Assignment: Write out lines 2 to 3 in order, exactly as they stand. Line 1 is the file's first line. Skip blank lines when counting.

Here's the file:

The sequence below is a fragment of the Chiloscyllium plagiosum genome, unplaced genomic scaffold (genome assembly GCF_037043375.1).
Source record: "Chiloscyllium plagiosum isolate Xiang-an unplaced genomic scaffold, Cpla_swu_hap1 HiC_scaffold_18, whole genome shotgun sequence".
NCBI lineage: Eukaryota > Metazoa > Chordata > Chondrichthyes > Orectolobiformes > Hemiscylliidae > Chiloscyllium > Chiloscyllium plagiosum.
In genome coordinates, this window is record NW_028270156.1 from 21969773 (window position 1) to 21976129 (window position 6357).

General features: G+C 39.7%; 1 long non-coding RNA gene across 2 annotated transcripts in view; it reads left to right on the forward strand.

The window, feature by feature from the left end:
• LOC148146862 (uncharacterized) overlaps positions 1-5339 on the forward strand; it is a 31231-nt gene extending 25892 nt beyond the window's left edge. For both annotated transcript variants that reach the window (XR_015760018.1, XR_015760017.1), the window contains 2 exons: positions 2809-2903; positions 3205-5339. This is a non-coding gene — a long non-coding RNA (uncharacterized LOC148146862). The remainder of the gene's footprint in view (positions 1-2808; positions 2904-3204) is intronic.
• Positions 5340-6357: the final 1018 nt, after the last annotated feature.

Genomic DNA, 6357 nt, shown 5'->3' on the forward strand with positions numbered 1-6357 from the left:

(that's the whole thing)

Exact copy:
Source record: "Chiloscyllium plagiosum isolate Xiang-an unplaced genomic scaffold, Cpla_swu_hap1 HiC_scaffold_18, whole genome shotgun sequence".
NCBI lineage: Eukaryota > Metazoa > Chordata > Chondrichthyes > Orectolobiformes > Hemiscylliidae > Chiloscyllium > Chiloscyllium plagiosum.